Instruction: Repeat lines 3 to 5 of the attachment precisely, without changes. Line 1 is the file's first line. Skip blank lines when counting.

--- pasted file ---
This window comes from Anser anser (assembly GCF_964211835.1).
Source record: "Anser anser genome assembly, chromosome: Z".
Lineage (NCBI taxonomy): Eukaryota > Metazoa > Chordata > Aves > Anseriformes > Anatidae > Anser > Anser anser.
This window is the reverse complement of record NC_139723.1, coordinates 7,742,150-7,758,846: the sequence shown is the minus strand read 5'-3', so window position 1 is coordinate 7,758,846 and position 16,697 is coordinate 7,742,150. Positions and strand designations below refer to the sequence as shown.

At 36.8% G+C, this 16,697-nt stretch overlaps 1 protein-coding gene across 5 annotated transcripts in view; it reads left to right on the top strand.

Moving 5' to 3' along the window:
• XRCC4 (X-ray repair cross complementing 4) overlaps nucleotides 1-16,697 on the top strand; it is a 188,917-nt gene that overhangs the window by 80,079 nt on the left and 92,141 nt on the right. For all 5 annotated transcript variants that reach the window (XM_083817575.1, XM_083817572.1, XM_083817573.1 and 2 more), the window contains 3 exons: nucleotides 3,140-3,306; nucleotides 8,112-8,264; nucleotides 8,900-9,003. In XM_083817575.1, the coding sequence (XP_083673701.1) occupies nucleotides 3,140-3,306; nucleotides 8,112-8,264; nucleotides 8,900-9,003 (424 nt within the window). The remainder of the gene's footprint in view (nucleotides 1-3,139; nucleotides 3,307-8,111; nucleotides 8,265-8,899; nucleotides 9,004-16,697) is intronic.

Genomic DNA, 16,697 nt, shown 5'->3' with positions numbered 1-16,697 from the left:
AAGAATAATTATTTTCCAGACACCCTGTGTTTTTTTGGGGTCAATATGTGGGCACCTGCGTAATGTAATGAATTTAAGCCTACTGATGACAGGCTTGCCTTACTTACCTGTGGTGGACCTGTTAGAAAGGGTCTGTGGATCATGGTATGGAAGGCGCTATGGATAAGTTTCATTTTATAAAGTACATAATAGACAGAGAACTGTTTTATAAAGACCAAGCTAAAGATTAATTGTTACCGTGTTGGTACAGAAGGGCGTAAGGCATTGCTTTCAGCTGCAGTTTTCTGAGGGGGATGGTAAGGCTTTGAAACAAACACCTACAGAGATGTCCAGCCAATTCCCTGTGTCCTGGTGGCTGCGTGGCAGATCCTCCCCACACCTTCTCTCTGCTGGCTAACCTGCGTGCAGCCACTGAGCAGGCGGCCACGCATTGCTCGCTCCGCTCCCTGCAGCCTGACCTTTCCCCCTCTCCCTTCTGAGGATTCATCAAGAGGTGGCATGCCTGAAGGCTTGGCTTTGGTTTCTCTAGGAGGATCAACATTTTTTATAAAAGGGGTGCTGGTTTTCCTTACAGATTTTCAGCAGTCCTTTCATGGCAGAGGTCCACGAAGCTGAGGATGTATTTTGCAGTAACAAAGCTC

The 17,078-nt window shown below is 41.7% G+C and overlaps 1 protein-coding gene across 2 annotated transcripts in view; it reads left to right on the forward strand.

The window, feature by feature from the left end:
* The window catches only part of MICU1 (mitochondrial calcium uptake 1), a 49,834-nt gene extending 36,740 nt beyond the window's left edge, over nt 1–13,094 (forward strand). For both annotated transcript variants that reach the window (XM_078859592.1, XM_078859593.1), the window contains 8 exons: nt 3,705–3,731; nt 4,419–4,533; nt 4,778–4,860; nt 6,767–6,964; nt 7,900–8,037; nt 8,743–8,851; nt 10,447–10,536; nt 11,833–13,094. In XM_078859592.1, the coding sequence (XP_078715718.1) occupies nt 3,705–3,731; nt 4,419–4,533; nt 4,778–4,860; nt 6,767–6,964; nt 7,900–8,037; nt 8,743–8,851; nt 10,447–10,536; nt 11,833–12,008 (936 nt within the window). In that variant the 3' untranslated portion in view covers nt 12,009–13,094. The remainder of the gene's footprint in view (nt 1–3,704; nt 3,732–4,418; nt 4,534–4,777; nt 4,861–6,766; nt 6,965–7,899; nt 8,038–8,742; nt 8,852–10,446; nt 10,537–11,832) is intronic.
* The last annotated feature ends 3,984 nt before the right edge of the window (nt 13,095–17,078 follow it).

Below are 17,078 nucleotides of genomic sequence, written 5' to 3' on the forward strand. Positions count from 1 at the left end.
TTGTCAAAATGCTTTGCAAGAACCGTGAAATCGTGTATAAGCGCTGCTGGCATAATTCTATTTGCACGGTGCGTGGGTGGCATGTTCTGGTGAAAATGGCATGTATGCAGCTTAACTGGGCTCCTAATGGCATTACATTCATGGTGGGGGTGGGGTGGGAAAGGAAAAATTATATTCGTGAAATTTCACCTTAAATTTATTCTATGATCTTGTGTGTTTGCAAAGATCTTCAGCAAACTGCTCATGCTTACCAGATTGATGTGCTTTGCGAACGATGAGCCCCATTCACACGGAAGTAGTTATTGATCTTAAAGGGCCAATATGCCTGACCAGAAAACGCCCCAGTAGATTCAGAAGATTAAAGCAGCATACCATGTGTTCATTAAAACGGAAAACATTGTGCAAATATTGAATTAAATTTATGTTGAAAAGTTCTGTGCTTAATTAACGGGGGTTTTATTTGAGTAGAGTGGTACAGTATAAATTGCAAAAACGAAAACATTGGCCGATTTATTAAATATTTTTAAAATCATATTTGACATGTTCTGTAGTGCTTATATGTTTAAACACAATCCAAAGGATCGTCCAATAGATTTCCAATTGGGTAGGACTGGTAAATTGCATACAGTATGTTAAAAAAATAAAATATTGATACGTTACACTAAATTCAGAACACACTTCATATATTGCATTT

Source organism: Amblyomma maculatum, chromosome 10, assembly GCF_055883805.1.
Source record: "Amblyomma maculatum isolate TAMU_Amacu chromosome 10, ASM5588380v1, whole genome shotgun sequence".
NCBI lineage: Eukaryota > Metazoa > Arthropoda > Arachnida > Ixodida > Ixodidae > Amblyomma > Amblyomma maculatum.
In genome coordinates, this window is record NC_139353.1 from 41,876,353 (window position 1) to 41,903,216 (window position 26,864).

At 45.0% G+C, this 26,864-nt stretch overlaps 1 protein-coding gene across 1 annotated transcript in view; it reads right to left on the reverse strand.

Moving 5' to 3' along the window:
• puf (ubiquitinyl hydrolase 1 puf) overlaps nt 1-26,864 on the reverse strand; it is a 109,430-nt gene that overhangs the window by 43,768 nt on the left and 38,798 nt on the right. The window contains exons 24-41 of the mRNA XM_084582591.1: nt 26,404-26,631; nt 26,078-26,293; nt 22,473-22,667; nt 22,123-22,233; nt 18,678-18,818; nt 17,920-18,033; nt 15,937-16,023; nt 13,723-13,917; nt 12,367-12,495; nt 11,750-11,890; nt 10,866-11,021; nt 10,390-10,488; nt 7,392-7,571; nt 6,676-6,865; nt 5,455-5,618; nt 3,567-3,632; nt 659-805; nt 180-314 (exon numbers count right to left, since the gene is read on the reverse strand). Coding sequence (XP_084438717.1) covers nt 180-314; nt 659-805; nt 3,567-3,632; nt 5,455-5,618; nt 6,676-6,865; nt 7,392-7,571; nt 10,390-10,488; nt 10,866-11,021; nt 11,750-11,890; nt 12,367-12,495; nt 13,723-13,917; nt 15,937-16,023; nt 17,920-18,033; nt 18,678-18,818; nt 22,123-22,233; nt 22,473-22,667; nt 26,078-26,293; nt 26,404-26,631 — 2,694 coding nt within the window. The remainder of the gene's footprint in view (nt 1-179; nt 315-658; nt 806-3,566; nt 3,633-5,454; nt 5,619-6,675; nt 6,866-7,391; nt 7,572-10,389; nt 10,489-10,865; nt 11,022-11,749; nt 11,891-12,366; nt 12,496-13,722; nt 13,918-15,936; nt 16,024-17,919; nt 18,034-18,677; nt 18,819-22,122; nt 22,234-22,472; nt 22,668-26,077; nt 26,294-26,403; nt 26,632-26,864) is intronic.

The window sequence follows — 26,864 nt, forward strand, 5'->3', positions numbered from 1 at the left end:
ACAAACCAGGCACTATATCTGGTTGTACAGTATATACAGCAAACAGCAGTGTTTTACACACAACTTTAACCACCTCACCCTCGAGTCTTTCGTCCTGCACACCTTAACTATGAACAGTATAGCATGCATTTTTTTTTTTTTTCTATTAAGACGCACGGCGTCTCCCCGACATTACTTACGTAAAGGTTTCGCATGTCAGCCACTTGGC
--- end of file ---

Lineage (NCBI taxonomy): Eukaryota > Metazoa > Chordata > Aves > Anseriformes > Anatidae > Anser > Anser anser.
This window is the reverse complement of record NC_139723.1, coordinates 7,742,150-7,758,846: the sequence shown is the minus strand read 5'-3', so window position 1 is coordinate 7,758,846 and position 16,697 is coordinate 7,742,150. Positions and strand designations below refer to the sequence as shown.

At 36.8% G+C, this 16,697-nt stretch overlaps 1 protein-coding gene across 5 annotated transcripts in view; it reads left to right on the top strand.